Most important organelle to the existence of life on earth

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DiscoJen
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Most important organelle to the existence of life on earth

Post by DiscoJen » Thu Feb 08, 2007 10:40 pm

I've been given a test question by my biology professor and I could some help from some groovy bio-geeks. :) No offense intended...I only strive to be a bio-geek one day!

Rank the following three double membraned organelles in order of importance to the existence of life on earth and explain why each is put in that order. Mitochondria, Chloroplasts, Nuclei.

Kinda like the chicken or the egg debate but this one counts toward my grade and I need it. I have an idea of what a mildy logical answer would be, but afterall, this is chapter 3 in BIO111 at community college so I'm not educated enough on this topic to feel confident in my thoughts.

Thanks for any input!
Jen

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Post by MrMistery » Fri Feb 09, 2007 2:14 pm

stupid question but i would say nuclei>mitochondria>chloroplasts
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Post by Darby » Fri Feb 09, 2007 4:39 pm

Mitochondria would be pretty useless without chloroplasts cranking out the oxygen, but both processes occur in non-nucleated cells as well as nucleated cells.

If you think multicellularity is important, then nuclei are important.

I think that, with explanations that show that you understand the contribution each one makes, you could do almost any order and make it work. Some orders are harder to support than others, though.

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Post by whirlboy » Fri Feb 09, 2007 6:30 pm

i agree wtih darby.I think,the chloroplasts origin in some green bacteria. the non-nucleated cells may tell us that the nuclei are not so important for the cells on earth actually.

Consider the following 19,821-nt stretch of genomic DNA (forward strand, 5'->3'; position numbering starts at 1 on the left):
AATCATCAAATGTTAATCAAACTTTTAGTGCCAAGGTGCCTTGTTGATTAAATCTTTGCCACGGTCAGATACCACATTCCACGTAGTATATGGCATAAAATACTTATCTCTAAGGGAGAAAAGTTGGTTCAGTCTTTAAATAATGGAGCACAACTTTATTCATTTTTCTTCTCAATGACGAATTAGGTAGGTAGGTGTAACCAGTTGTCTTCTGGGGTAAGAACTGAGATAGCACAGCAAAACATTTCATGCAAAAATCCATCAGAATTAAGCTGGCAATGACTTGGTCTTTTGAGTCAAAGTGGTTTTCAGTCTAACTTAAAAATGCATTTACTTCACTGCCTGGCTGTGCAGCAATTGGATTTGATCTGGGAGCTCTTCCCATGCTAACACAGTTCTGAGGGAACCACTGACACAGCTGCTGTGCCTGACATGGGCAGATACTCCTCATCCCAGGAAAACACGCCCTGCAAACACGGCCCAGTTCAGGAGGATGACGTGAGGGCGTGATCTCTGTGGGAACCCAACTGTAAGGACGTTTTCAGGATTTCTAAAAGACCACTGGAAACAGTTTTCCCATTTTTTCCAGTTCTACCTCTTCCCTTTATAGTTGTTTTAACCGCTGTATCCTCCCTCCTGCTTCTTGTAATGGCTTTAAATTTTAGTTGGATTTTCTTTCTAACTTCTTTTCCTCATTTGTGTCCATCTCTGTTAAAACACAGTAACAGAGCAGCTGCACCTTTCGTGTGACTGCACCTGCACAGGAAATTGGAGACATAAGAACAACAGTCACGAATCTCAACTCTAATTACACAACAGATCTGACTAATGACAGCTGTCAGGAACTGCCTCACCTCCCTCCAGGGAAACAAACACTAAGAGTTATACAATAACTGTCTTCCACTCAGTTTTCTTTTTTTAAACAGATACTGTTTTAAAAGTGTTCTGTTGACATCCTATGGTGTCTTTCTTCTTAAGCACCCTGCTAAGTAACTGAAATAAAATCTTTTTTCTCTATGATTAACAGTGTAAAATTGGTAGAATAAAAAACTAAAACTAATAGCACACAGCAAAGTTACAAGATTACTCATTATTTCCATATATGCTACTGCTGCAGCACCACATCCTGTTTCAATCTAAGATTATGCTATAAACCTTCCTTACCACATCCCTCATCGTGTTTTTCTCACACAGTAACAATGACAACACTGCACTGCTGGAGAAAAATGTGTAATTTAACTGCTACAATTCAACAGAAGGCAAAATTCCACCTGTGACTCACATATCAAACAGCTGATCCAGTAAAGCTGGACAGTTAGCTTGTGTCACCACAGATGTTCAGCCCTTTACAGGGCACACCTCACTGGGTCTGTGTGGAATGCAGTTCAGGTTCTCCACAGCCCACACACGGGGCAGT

that's my personal opinion.

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Post by Ultrashogun » Sat Feb 10, 2007 1:01 pm

I agree, Id say chloro > mito > nuclei

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Excellent!

Post by DiscoJen » Mon Feb 12, 2007 6:26 am

Cool, at least I think I am synthesizing the bit I know about biology so far in this class. I was thinking Chloroplasts, Mitochondra, Nucleus. Since the sun is really the source of all life on the planet, life could not exist without a way to synthesize the energy into oxygen so I put chloroplasts first. Especially since the question was NOT the importance to HUMAN life on earth...so prokaryotes with no nucleus can contain chloroplasts. Then the mitochondria come into play for cellular respiration.

I'll work on wording my answer more eloquently and detailed for the test.

Thanks for the insight and the confidence to think I was heading in the right direction with this.

Jen

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Post by MrMistery » Mon Feb 12, 2007 12:09 pm

prokaryotes do not contain chloroplasts... some can do photosynthesis by themselves, they do not need chloroplasts...
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Post by Darby » Mon Feb 12, 2007 8:21 pm